because the small location with downtown-Washington building decor doesn't do much for the senses. If it feels a little... like a cafeteria gone upscale to you, it's not just you.

Everything else, including the selection and quality of JH beers rates above average. There's no question I'd go here on foot if my beer neediness struck while touring the nation's monuments or the Smithsonian. I could also see frequenting it for lunch if I worked in the area. But as my local? No. Pity the commander-in-chief. Oh well, he can't drink beer anyway.
Apr 21, 2003
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Reviewed by Murph from Arizona

3.78/5  rDev -1.8%
vibe: 4.5 | quality: 3.5 | service: 4.5 | selection: 3 | food: 4
Attended on a recent DC brewpub crawl with fellow BA marc77. This was our first destination since it was closest to the Metro stop. After some problems finding its fairly non-descript entrance we descended into the brewpub, located in the basement. Although it was fairly crowded for the lunchtime crowd we managed to find two seats at the bar. The service was very attentive. Our bartender asked us what we wanted before we even knew the answer to the question. We decided to go with the Nut Brown since it was $2 a pint. Not a bad selection, although a bit on the unexciting side. We tried a few more selections and decided not to get anything to eat just yet and were encouraged to come back by the bartender when she told us they would have their Chocolate Stout on in about 2 hours. After making the rounds of the other brewpubs in the area we came back and sat at a table this time around. Our server was just attentive enough and the food was great, especially the mussels that we had as an appetizer. We got a sample of the Choc Stout and decided to pass since it was rather plain and we were tired from the travels of the day. A nice place that I would recommend to other BAs but don't expect to be blown away by the beer.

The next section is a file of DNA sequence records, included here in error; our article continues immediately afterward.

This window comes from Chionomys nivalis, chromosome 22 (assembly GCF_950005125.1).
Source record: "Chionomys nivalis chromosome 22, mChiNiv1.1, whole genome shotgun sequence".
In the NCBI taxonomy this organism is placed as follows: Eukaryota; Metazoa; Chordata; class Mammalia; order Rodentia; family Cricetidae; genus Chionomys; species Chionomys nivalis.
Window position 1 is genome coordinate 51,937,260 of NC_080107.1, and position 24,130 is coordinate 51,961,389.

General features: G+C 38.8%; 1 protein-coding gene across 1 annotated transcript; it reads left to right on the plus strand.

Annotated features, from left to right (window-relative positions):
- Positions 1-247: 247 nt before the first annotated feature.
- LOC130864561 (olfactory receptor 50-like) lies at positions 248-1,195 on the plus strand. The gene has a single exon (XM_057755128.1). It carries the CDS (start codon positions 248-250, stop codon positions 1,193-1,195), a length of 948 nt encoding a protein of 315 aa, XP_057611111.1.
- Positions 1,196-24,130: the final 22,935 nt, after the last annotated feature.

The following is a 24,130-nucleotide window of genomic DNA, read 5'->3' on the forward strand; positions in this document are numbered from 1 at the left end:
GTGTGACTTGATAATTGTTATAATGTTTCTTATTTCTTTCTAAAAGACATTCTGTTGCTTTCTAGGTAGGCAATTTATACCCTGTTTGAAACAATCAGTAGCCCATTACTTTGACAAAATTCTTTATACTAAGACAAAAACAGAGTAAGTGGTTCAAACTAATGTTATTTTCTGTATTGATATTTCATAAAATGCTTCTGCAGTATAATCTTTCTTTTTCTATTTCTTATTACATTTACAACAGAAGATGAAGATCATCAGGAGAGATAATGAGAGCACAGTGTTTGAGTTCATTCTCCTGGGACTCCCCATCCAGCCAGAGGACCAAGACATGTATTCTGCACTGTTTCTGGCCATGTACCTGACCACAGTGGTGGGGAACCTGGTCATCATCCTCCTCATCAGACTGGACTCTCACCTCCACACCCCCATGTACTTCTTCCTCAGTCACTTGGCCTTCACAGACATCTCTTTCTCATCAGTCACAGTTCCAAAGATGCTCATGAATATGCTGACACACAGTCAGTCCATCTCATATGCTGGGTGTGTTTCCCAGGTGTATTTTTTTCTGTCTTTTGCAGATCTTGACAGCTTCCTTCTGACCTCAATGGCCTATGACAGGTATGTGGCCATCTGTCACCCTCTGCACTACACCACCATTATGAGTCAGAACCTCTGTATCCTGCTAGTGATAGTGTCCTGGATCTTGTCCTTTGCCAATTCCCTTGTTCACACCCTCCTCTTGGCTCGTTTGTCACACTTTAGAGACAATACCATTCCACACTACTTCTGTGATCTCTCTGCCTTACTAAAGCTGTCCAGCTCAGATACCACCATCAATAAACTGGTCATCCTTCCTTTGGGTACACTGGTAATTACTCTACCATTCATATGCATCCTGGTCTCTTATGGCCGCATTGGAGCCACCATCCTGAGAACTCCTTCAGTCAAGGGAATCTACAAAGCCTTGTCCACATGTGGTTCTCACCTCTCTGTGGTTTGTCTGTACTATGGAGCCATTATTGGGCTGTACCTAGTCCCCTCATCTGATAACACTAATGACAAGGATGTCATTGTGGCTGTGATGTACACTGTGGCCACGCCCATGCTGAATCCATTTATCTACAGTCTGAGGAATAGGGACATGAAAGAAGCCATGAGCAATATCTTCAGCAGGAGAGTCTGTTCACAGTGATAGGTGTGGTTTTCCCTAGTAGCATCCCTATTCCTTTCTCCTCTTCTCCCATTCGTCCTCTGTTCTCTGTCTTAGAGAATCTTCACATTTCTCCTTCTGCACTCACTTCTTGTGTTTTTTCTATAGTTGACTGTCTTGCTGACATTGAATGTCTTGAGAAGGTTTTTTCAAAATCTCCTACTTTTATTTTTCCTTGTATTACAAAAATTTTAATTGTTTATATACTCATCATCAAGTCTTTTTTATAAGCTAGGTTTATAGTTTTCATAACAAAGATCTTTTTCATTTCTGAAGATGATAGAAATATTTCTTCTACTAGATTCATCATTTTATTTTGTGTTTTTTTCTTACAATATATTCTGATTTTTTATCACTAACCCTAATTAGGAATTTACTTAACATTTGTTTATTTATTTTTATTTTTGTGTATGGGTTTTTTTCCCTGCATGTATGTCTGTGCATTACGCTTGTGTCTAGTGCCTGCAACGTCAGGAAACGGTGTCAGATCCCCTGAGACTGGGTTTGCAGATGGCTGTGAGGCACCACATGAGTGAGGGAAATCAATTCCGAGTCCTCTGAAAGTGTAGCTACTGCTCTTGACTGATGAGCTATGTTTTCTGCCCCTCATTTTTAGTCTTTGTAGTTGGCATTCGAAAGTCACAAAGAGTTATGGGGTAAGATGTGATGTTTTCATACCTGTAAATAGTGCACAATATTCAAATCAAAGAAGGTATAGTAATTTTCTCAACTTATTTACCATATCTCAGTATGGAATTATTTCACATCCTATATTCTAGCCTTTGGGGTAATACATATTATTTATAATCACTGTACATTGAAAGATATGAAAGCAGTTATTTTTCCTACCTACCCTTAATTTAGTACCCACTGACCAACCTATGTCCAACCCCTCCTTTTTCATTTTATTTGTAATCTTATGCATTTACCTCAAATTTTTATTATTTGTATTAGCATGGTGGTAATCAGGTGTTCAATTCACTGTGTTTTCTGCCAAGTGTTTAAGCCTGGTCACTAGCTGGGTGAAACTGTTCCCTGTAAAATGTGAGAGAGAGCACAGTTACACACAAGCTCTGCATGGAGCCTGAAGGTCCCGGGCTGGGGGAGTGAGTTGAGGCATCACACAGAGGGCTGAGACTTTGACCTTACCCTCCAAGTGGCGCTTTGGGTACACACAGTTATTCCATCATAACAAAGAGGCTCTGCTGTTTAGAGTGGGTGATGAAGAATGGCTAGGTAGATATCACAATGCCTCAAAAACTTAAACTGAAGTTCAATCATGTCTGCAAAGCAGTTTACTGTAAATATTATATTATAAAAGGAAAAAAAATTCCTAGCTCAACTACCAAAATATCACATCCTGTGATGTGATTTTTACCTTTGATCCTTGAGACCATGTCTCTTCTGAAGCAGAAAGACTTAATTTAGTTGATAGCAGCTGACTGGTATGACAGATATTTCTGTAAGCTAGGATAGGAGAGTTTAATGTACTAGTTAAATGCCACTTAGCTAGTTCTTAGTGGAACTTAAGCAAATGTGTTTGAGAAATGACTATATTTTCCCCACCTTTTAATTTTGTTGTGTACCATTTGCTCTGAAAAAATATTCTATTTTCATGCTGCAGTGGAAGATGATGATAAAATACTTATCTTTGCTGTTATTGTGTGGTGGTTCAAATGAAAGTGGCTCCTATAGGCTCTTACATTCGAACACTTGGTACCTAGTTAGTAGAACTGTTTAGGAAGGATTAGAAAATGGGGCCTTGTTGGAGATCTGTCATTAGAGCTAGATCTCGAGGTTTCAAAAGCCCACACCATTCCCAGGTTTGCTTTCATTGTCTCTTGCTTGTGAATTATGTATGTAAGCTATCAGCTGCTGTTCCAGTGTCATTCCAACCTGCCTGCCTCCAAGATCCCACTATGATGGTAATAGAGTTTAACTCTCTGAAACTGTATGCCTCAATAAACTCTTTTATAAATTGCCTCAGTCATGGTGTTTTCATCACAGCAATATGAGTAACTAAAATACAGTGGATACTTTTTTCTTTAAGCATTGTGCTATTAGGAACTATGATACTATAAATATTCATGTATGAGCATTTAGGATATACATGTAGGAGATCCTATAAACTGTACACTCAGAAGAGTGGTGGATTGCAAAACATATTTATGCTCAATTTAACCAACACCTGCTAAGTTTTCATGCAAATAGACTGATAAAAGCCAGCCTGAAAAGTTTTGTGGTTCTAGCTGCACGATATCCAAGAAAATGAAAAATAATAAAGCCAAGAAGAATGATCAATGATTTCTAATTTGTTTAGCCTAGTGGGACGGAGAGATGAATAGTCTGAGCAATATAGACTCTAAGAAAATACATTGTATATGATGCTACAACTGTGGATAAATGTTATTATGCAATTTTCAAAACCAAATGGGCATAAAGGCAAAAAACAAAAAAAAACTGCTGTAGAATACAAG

Jan 02, 2003
John Harvard's Brew House in Washington, DC
Brewery rating: 3.58 out of 5 with 936 ratings